ET could be phoning home, boffins say.
They have detected 25 mysterious 'fast radio bursts' from outer space.
The blasts of powerful radiation were picked up by the Canadian Hydrogen Intensity Mapping Experiment radio telescope – known as CHIME – between 2019 and 2021.
READ MORE: Date aliens could make contact with Earth revealed by scientists – and it's very soon
Radio bursts – aka FRB – are thought to hail from dying stars in distant galaxies.
What makes the new ones special is they are 'repeating'.
Multiple bursts came from the same location in space, according to University of Toronto astronomers.
Experts believe they could be alien messages from deep space.
Scientists are now trying to pin down where they came from.
The bursts are random bright flashes of light from space lasting from between a fraction of a millisecond to a few seconds which register in the radio band of the electromagnetic spectrum.
A single one contains 10 trillion times the annual energy consumption of Earth's entire population.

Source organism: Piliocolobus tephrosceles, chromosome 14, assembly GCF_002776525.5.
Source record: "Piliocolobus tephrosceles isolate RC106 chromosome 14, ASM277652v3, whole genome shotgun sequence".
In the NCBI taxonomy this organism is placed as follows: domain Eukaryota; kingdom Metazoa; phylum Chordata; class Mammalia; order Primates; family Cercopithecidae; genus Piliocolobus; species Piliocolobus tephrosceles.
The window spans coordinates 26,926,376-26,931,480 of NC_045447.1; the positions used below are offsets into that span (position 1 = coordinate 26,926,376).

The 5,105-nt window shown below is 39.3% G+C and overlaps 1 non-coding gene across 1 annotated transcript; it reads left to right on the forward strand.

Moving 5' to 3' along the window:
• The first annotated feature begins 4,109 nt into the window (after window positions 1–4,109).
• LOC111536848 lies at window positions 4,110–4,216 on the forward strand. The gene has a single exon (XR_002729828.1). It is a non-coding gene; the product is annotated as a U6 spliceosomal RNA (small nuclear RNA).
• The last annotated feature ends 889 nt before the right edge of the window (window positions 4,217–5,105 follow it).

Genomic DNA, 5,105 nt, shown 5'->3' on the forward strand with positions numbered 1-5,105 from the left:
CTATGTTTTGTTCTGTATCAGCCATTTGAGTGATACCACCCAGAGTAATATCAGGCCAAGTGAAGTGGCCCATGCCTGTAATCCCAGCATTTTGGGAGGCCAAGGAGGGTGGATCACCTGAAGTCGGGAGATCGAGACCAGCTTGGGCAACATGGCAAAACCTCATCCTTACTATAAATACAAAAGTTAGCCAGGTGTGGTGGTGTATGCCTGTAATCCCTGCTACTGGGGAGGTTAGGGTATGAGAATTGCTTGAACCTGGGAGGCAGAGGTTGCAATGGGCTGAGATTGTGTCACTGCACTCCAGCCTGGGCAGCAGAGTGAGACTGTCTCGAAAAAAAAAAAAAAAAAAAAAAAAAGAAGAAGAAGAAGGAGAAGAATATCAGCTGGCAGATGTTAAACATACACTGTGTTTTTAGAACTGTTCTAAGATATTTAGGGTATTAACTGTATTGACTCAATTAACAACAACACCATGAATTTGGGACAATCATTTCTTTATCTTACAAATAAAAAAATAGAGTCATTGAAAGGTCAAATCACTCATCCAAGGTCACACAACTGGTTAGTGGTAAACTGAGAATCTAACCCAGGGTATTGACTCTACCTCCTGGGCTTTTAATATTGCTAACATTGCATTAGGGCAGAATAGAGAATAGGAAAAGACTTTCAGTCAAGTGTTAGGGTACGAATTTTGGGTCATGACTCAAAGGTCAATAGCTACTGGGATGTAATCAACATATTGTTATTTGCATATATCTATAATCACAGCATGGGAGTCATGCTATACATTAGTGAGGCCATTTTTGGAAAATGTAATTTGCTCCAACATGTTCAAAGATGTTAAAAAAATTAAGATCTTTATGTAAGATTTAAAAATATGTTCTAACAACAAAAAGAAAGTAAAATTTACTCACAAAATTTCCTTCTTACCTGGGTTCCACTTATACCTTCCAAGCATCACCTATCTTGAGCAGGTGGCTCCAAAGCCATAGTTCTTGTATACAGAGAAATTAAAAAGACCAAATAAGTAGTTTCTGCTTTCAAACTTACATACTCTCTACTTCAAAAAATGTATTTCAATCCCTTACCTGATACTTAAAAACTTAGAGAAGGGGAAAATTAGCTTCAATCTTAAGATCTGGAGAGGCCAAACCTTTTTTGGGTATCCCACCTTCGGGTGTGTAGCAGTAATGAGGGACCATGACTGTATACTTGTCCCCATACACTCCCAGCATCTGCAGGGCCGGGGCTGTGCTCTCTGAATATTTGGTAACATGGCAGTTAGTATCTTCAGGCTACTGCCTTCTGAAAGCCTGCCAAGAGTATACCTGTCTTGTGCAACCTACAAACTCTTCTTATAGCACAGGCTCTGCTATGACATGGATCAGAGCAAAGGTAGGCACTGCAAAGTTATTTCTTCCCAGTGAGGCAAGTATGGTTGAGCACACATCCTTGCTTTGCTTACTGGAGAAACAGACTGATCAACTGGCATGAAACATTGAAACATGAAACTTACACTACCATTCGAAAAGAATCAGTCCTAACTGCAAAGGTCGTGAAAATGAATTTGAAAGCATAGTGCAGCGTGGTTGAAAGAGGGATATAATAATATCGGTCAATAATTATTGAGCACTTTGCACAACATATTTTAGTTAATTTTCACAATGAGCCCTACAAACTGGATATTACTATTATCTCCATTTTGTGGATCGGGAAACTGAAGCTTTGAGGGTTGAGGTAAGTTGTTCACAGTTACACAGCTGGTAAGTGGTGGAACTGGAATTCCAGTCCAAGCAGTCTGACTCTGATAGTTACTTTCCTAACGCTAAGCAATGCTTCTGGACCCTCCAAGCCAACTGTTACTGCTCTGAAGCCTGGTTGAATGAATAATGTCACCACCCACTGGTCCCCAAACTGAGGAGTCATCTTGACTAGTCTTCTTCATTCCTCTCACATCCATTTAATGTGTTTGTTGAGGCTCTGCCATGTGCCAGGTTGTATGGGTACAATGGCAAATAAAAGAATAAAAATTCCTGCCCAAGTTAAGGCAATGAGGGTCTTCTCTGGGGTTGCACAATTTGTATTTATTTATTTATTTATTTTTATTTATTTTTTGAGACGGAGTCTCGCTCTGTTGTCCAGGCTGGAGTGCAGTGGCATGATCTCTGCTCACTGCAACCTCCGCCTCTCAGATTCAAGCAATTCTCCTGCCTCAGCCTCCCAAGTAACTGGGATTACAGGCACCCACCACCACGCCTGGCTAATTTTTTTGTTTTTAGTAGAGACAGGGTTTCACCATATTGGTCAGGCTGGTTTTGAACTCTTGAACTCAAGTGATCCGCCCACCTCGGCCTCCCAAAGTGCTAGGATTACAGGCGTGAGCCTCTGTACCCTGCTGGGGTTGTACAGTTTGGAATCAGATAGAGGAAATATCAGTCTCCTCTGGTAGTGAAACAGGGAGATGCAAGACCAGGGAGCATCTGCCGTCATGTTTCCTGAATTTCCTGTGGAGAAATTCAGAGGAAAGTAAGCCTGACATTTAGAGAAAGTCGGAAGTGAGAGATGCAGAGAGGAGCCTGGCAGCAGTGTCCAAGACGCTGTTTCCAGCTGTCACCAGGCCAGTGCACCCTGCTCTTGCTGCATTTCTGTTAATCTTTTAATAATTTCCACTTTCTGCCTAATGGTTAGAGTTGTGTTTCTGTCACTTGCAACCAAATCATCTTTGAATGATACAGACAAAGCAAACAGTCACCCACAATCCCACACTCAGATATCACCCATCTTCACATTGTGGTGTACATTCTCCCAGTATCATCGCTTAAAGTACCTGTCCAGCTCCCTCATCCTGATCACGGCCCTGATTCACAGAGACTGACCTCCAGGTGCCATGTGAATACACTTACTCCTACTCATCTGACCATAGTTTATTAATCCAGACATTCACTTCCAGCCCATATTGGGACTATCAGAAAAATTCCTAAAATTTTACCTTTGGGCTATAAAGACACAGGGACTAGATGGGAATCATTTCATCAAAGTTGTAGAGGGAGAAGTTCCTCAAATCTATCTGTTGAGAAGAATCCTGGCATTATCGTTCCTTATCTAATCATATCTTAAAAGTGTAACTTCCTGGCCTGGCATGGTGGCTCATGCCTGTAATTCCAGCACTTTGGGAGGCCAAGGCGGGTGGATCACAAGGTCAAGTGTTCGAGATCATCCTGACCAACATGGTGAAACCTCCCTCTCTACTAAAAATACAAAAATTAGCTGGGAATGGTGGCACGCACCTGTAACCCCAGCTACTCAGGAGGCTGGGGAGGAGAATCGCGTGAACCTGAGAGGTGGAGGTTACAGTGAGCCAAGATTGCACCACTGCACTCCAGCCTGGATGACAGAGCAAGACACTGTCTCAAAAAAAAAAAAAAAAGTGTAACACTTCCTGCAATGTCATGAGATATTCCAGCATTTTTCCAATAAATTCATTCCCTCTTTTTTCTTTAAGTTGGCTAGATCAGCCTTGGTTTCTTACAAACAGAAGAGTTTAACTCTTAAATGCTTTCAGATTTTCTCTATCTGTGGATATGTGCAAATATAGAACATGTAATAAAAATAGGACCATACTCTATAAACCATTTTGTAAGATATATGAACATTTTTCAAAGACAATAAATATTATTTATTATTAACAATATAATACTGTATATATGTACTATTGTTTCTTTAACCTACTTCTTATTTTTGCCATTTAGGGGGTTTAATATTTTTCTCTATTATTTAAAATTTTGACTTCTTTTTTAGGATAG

The flashes are so powerful that radio telescopes can detect them from more than four billion light-years away.
Multiple bursts offer boffins the chance to study them with different instruments to produce data that could help find their origin.
In 2017 a team at Harvard-Smithsonian Center for Astrophysics said such bursts could be coming from faraway alien transmitters powering interstellar probes.
Theoretical physicist Professor Avi Loeb, 61, who works at the US institute, said at the time an artificial origin of these signals 'is worth contemplating'.
"Fast radio bursts are exceedingly bright given their short duration and origin at great distances and we haven’t identified a possible natural source with any confidence,'' he said.
Though the transmission technology required to send messages such vast distances is currently beyond the capabilities of humankind it not impossible from an engineering perspective.
Researchers found a solar-powered transmitter using sunlight cast on an area twice the size of Earth could generate enough energy to be 'seen' by far away viewers.
It is the second report of new fast radio bursts in a fortnight.
Researchers identified five new ones thanks to an upgrade to the Westerbork Synthesis Radio Telescope in the Netherlands.
They were detected in 2019 but only recently revealed in a new paper from an international team led at the University of Amsterdam.
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